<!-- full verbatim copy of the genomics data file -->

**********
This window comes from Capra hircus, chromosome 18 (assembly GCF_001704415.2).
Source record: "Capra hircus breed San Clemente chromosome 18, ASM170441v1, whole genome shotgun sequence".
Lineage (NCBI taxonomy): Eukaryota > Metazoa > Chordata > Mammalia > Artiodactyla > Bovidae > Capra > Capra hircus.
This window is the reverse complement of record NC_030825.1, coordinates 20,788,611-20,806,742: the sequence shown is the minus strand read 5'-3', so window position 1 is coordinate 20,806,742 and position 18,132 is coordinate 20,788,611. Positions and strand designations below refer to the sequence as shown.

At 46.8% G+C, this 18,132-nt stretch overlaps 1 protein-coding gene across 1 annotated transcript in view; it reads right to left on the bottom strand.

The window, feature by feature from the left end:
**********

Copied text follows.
This window comes from Capra hircus, chromosome 18 (assembly GCF_001704415.2).
Source record: "Capra hircus breed San Clemente chromosome 18, ASM170441v1, whole genome shotgun sequence".
Lineage (NCBI taxonomy): Eukaryota > Metazoa > Chordata > Mammalia > Artiodactyla > Bovidae > Capra > Capra hircus.
This window is the reverse complement of record NC_030825.1, coordinates 20,788,611-20,806,742: the sequence shown is the minus strand read 5'-3', so window position 1 is coordinate 20,806,742 and position 18,132 is coordinate 20,788,611. Positions and strand designations below refer to the sequence as shown.

At 46.8% G+C, this 18,132-nt stretch overlaps 1 protein-coding gene across 1 annotated transcript in view; it reads right to left on the bottom strand.

The window, feature by feature from the left end: